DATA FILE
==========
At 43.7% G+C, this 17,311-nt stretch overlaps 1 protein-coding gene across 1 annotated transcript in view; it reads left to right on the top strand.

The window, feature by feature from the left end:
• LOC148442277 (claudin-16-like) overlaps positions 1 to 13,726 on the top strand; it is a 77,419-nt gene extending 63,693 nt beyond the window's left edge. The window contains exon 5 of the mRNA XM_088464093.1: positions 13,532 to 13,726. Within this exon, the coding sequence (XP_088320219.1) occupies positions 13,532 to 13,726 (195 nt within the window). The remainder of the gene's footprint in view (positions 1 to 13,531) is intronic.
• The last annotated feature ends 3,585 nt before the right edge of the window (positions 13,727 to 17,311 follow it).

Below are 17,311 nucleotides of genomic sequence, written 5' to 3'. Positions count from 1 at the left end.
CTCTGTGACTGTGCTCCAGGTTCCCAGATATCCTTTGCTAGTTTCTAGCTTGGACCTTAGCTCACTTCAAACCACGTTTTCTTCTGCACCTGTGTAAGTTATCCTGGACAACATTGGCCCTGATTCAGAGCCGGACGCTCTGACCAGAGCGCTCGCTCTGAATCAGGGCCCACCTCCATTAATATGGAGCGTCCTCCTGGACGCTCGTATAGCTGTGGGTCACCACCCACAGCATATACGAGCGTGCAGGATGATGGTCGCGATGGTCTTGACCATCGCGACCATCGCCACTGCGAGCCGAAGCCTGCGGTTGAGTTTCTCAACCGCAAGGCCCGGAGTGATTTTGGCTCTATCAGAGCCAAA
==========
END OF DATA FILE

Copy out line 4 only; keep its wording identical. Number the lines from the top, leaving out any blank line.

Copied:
• The last annotated feature ends 3,585 nt before the right edge of the window (positions 13,727 to 17,311 follow it).